Victorians are being urged to try and claim cash compensation from the state government for the "unreasonable" lockdown in a shock move that could cost taxpayers millions of dollars.
Liberal senator Sarah Henderson has revealed she is urging families and businesses to consider pursuing compensation after the Victorian Premier announced he will extend the state of emergency for a year.
It follows confirmation that Jim's Mowing founder Jim Penman is offering to lodge multiple compo claims for franchise owners who are now banned from mowing the lawn.
"For Victorians who've suffered loss from unreasonable state emergency restrictions, there's the option to pursue compensation," Henderson said.
"The Public Health and Wellbeing Act provides this important right. Proud to stand up for those who need support including in regional communities."
Under a little-known clause of the Public Health and Wellbeing Act, Victorians can seek redress for decisions by chief health officer Brett Sutton.
And while the Department of Health and Human Services can reject the claims, they can be appealed to the Victorian Civil and Administrative Tribunal, raising the prospect of a flood of legal action.
Penman said companies had been crushed by state government decisions which were not justified.
"The damage the Premier's done with this arbitrary shutting down is just appalling and there's no benefit to the public," he told the Nine Network.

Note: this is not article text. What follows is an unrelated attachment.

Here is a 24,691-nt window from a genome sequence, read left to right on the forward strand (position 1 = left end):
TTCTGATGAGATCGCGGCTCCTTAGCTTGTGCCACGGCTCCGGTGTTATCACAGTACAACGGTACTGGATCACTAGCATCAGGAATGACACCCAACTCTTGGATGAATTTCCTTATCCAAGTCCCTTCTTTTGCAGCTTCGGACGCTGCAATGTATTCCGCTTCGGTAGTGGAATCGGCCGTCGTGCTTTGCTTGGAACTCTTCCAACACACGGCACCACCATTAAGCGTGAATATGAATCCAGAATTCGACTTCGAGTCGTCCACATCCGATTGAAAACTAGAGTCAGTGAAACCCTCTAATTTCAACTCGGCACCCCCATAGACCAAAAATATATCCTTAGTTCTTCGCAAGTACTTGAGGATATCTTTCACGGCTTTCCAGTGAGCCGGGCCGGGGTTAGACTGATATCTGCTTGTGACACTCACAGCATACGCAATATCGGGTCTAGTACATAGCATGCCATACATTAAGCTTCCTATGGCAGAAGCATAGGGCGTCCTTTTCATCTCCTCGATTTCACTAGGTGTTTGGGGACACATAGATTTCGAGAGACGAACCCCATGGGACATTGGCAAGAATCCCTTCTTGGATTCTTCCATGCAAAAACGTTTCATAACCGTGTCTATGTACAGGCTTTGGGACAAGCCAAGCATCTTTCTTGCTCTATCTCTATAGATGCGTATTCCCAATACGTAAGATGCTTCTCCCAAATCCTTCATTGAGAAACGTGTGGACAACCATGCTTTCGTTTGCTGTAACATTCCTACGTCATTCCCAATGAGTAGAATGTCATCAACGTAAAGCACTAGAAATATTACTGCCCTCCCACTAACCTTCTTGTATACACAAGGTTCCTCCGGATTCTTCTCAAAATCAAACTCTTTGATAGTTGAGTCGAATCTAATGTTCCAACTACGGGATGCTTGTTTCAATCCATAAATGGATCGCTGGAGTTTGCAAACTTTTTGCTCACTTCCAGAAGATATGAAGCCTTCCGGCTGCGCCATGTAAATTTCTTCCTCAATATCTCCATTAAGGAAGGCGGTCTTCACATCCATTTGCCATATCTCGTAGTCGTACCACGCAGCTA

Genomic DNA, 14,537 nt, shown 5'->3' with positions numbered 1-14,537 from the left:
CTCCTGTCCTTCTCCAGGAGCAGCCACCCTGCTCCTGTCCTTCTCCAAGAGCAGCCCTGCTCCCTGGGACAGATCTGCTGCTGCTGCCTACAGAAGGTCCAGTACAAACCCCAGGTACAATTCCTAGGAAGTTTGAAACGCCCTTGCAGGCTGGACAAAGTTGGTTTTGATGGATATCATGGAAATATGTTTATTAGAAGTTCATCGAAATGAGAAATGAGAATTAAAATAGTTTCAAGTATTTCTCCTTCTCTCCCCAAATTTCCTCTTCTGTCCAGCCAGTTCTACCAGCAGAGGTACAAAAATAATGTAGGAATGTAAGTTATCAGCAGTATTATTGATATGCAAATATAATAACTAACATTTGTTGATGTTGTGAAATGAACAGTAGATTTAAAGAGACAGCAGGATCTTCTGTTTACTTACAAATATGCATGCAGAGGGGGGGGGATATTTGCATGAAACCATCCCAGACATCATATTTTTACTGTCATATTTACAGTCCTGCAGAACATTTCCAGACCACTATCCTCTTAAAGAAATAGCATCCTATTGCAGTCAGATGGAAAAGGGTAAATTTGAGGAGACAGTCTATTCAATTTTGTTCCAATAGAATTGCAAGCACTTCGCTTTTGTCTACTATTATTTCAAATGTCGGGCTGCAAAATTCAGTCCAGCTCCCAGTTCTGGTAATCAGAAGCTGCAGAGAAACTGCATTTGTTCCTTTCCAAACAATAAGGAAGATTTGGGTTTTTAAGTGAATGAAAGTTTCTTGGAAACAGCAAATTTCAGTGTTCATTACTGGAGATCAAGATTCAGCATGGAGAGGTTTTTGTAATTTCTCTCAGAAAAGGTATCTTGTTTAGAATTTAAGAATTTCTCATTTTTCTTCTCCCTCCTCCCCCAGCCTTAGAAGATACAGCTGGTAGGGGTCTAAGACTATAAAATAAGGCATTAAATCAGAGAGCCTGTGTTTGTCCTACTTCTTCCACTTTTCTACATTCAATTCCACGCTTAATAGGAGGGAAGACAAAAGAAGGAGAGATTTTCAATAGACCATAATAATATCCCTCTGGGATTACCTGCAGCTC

"I hope we'll have thousands – we'll do everything we can to get every independent contractor in the state in a relevant industry.
"We're talking about tens of thousands of people, potentially."
Victorian Premier Dan Andrews' plan to extend the state of emergency for a year has even prompted a warning from Labor leader Bill Shorten that he needs to "calm the farm" because voters are "freaking out".
"No, I heard about this yesterday. And I've got to say, I've received a deluge of emails from concerned constituents," Shorten said.
"And I think all he wants to do with it is to be able to still have some powers, to get people to wear masks and make sure workplaces have safety plans. But I think it would be handy if he cleared it up today, because I think that figure of the 12 months had everyone freaking out last night.
"And I think the explanation is a lot more benign. But probably time for Dan the Man to put his explaining skills on display today and just calm the farm."
"This is very much like an insurance policy," Andrews said.
"These restrictions will be in place for not one day longer than they need to be."
But Treasurer Josh Frydenberg said the Victorian Premier had "a lot to answer for" over the lockdowns.
"Victorians are doing it very tough. There are Victorians right now who are subject to curfews.
"Victorians look at New South Wales and they ask, why not us?
"Now, I understand why Victorians are now very concerned by the Victorian government announcing yesterday that it wants to extend the emergency powers for another 12 months. I share those concerns. The Victorian government has to explain its decision.
"At the end of the day we will do everything to support Victorians get to the other side of this crisis, but the Victorian government has a lot of questions to answer."